Nephew in charge, Parren Mitchell suffers money woes
Frail ex-congressman being sued by creditors, owes $100,000 to Keswick
By Walter F. Roche Jr. and Ivan Penn
May 31, 2002
Frail and slowed by strokes, former Rep. Parren J. Mitchell has spent
the past three years at the Keswick Multi-Care Center in Roland Park, leaving
his financial affairs in the hands of his
nephew, Michael B. Mitchell Sr.
Parren Mitchell's assets include a $60,000-a-year congressional pension and a trust that holds title to his West Baltimore home.
But Parren Mitchell's bills - including more than $100,000 owed to Keswick
- have gone unpaid by Michael Mitchell, a former city councilman and former
state senator who was disbarred
for stealing from a client. Michael Mitchell, who has power of attorney for his uncle, has instead used his uncle's assets to help pay expenses related to a Pigtown bar he helps run and to
buy a car that his uncle said he knew nothing about.
Interviewed in his room at Keswick, with a health care worker at his
side, Parren Mitchell, 80, said that he had entrusted all of his finances
to his nephew Michael and said he was certain
his bills were being paid.
"He [Michael] takes care of everything for me," the former congressman said, adding that he trusts his nephew to look out for his interests.
But evidence indicates otherwise.
Despite his assets, Parren Mitchell has been hit with state and federal tax liens of $25,532.
Though Parren Mitchell said in an interview that he did not know
that a car was bought in his name by his nephew Michael, the retired congressman
is being sued by the General
Motors Acceptance Corp for the $16,004.97 still owed on the car, including interest and attorney fees.
A board member at the nursing home where Parren Mitchell is a patient says nothing has been paid for the former congressman's care since he was admitted more than three years ago.
"We're very concerned about it because he was a very good congressman," said Keswick board member Lionel Fulz.
"He's very sick. We're doing everything we can to keep him comfortable," Fulz said. "There's no way we would put him out."
But as Mitchell's bill continues to grow, Keswick is feeling the pinch.
"We're a nonprofit institution," Fulz said. "Any unpaid bill takes away from our ability to help others."
Edmond B. Nolley Jr., chairman of Keswick's board, declined to comment
about Mitchell's case because of patient confidentiality. But Nolley said
no one is in danger of being evicted for
"Keswick would never discharge a resident for lack of payment," Nolley said.
Michael Mitchell declined repeated requests yesterday for an interview.
Though apparently close, Parren and Michael Mitchell have led sharply contrasting lives.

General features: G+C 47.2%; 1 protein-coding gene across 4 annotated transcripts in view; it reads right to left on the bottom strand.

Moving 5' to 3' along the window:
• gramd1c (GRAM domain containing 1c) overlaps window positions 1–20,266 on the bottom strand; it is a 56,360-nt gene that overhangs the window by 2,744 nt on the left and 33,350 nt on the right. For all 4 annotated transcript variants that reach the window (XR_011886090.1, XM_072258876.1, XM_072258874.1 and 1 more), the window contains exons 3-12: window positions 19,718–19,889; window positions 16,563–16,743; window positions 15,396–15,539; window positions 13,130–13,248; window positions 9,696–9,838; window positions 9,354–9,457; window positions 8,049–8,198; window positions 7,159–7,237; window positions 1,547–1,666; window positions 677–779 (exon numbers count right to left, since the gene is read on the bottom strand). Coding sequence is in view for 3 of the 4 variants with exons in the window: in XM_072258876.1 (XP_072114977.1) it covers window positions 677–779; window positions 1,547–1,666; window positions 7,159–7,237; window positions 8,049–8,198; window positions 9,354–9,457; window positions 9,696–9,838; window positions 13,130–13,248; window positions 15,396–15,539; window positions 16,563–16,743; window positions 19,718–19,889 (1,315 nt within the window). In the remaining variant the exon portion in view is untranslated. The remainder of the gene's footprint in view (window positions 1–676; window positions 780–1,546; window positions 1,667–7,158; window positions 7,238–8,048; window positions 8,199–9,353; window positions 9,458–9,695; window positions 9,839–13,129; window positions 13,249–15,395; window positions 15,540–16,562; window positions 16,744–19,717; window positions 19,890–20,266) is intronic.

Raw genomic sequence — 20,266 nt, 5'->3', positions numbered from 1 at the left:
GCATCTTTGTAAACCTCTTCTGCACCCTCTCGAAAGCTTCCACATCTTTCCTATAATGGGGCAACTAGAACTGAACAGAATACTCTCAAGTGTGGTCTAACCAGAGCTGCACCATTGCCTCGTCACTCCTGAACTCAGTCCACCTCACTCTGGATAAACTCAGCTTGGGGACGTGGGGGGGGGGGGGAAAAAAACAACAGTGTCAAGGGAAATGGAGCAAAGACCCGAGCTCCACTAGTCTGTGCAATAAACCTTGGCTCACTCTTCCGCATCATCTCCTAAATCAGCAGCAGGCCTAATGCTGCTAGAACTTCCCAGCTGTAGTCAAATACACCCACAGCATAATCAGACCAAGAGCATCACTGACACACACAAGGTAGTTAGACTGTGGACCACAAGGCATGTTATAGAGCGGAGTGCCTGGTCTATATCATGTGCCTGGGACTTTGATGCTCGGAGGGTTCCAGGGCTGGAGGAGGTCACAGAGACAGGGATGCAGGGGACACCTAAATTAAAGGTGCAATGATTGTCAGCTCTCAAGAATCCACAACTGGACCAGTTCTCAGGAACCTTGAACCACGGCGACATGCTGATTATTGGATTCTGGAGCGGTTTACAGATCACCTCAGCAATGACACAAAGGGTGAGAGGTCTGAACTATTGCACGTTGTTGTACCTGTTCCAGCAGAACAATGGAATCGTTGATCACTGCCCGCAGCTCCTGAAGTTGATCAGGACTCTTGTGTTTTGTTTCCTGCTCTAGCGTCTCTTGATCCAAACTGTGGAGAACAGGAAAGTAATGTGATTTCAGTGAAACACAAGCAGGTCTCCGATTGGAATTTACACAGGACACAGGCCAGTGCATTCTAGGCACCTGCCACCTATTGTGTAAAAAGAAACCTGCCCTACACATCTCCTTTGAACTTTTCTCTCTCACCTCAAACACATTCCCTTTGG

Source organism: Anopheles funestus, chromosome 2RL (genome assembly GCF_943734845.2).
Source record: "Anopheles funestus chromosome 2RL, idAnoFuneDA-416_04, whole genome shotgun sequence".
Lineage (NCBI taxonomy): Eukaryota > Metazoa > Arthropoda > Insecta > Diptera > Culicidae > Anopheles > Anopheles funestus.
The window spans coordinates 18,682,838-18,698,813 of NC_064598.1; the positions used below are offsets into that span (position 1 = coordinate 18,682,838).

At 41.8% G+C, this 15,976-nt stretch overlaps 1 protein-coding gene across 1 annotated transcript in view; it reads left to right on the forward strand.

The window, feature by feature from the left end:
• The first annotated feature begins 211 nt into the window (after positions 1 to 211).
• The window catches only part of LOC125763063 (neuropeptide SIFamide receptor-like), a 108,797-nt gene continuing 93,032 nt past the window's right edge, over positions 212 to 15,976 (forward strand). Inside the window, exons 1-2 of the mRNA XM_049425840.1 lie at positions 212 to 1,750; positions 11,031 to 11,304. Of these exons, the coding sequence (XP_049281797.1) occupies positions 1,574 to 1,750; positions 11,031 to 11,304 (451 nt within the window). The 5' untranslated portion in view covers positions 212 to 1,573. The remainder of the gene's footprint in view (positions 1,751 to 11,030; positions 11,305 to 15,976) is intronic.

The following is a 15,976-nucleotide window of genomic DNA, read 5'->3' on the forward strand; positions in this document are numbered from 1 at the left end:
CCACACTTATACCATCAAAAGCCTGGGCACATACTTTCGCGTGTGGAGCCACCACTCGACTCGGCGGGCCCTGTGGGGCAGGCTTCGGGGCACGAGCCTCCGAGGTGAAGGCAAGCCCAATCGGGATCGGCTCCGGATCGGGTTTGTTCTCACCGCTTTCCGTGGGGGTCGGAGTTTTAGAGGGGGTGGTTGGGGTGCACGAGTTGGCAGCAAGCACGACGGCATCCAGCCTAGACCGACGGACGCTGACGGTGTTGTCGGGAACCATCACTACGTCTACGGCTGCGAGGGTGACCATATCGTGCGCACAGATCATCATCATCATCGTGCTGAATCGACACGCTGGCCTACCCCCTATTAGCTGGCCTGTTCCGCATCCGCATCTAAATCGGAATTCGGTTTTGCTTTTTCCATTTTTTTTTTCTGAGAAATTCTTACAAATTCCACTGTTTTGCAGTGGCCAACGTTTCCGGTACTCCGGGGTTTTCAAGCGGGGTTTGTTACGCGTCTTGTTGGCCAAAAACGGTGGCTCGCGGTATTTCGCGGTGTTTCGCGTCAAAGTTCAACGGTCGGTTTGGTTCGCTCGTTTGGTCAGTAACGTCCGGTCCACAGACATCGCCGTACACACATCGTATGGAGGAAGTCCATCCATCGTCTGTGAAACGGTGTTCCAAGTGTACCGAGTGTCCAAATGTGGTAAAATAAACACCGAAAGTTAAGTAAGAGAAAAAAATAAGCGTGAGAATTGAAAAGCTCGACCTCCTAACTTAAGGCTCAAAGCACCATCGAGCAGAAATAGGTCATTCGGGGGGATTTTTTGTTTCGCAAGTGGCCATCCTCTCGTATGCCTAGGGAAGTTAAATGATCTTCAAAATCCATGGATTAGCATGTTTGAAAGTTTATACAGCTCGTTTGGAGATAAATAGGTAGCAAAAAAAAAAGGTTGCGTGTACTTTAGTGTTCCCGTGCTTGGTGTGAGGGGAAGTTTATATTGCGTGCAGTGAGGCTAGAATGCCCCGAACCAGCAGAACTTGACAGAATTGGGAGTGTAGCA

Parren Mitchell is a man of many firsts. He was the University of Maryland's first black graduate student, an honor he earned after suing the school to gain admission.
Parren Mitchell became the first African-American from Maryland elected
to Congress, serving from 1971 to 1986. His victory made him the first
African-American since 1898 elected to
Congress from a state south of the Mason-Dixon line.
By the time he had retired from Congress in 1986, Parren Mitchell was looked to as an elder statesman, and he had amassed more than 3,000 awards and 14 honorary degrees.
Michael B. Mitchell Sr., 56, once considered a rising star in city and
state politics, was elected to the Baltimore City Council in 1975, when
he was 29. By 1980 he was being touted as a
possible mayoral candidate. But his political rise stopped short later that decade.
Michael Mitchell served less than a year in the Maryland Senate before
he was sentenced in 1987 to federal prison. He was convicted on charges
that he attempted to obstruct a federal
investigation of the Wedtech Corp., a Bronx, N.Y.-based defense contractor.
Wedtech won $100 million in defense contracts under a minority set-aside
program that Parren Mitchell had helped create. Though Michael Mitchell
and his older brother, Clarence M.
Mitchell III, collected $50,000 to halt the congressional probe, Parren Mitchell pressed ahead with the investigation, unaware of his nephews' involvement.
Michael Mitchell also was convicted in state court in 1988 of stealing
$77,417 in insurance money from a 3-year-old son of a murder victim - money
he has yet to repay. As part of his
sentence in that case, Michael Mitchell was disbarred.
Parren Mitchell, whose personal finances have never been previously questioned, has long been viewed as a man of honor and integrity.
"I just don't see great leaders like I saw in him anymore," said state Del. Talmadge Branch, a special assistant to Parren Mitchell when he was in Congress.
Raymond V. Haysbert, former head of the Parks Sausage company, described the ex-congressman as "a hero and an icon to the total community."